Playing Games with Genre
I love games. Everything from the many flavours of video games, tabletop role-playing games, board games, card games, even, as a spectator, team sports like football, rugby and cricket get my attention. Hell, one of the points of rock climbing, for me, is its arbitrary rules that create interesting experiences.
Due to this deep passion for games I treat my own encounters with the arts playfully. Take the idea of genres. Now at this point I’m convinced that trying to define broad labels such as Literary Fiction & Science Fiction is foolish. Definitions abound at this level of labelling but none of them satisfy, either being too universal or too selective without hitting that hard to describe aesthetic sweet spot that makes a game interesting. So I don’t care about these labels or their many definitions apart from when they are used to stamp on other people.
Really from a game point of view I’m interested in the playgrounds that sub-genres create. Now sub-genres, because they have a tighter focus, do have characteristics that can be identified and played around with. They can start with a name and a short list of requirements to sketch out playground’s toys and conventions. If you like, a form of OuLiPo applied to genre. How can this work? Well these playgrounds don’t have any intrinsic meaning so make up a name: Dirty Mediaevalism. Decide on some conventions that apply to it.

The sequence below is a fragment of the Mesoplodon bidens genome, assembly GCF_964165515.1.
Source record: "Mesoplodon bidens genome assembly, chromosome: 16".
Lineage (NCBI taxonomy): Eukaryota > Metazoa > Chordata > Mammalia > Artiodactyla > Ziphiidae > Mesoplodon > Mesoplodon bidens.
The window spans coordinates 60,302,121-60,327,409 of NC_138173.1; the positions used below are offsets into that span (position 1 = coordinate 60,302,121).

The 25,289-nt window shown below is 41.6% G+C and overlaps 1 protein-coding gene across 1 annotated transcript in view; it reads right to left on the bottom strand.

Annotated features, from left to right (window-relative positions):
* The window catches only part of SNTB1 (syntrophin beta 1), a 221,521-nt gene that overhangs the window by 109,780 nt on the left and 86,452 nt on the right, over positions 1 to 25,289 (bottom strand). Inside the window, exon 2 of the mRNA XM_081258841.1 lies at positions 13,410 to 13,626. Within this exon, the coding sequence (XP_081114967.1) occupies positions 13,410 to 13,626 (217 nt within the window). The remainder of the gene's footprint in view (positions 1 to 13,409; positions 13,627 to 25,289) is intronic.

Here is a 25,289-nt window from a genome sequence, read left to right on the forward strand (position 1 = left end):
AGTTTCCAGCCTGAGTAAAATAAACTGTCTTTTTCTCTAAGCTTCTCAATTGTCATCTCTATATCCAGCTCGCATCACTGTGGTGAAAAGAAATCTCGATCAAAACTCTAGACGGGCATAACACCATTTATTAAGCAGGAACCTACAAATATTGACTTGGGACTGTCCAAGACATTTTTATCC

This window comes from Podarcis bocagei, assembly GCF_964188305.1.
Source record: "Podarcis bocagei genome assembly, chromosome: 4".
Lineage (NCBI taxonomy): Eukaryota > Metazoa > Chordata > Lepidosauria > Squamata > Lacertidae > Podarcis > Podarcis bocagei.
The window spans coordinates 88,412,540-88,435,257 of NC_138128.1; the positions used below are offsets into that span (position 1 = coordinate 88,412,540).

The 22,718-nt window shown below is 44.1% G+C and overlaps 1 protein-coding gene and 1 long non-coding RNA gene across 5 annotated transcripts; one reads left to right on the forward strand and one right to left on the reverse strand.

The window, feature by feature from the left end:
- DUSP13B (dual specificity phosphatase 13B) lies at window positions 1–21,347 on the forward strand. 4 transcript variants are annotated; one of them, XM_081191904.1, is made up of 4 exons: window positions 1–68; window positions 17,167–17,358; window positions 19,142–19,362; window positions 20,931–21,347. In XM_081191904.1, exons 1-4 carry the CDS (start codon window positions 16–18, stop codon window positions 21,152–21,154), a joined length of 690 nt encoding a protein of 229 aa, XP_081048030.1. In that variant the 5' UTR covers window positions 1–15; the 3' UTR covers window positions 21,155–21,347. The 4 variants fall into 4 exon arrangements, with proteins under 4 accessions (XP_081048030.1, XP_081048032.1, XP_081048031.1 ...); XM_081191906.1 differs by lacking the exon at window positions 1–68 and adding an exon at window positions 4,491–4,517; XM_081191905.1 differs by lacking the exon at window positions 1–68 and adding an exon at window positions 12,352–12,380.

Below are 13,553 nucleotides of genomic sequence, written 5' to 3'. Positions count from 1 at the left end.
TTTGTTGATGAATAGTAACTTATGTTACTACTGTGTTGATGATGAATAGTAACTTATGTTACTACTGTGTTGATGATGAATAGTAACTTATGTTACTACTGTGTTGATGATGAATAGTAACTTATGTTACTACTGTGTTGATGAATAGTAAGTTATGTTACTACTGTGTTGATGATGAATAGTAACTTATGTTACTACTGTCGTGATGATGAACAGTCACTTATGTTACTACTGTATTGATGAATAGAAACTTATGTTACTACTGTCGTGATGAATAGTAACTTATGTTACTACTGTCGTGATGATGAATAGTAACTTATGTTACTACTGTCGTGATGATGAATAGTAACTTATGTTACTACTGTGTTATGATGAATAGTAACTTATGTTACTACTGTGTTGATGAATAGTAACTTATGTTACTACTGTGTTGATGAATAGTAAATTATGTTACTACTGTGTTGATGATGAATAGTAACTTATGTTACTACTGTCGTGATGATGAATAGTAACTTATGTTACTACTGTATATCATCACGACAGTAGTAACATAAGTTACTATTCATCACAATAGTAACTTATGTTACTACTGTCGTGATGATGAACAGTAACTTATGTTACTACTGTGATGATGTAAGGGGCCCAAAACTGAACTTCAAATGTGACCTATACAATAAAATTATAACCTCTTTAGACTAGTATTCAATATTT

- Dirty Mediaevalism is the fiction of everyday life in a society that is post-classical age but pre-industrial.
- Dirty Mediaevalism protagonists are not wealthy or powerful.
- Dirty Mediaevalism shows are world where magic & religion are always oppressive forces.
- Dirty Mediaevalism cares about small personal incidents portrayed within the landscape of the characters.
- Dirty Mediaevalism has a muddy and foggy colour palette.
So there’s a new sub-genre and its manifesto, of sorts. A new playground to write in created in five minutes. Genres are just games. Go play and let thousands of new playgrounds be built.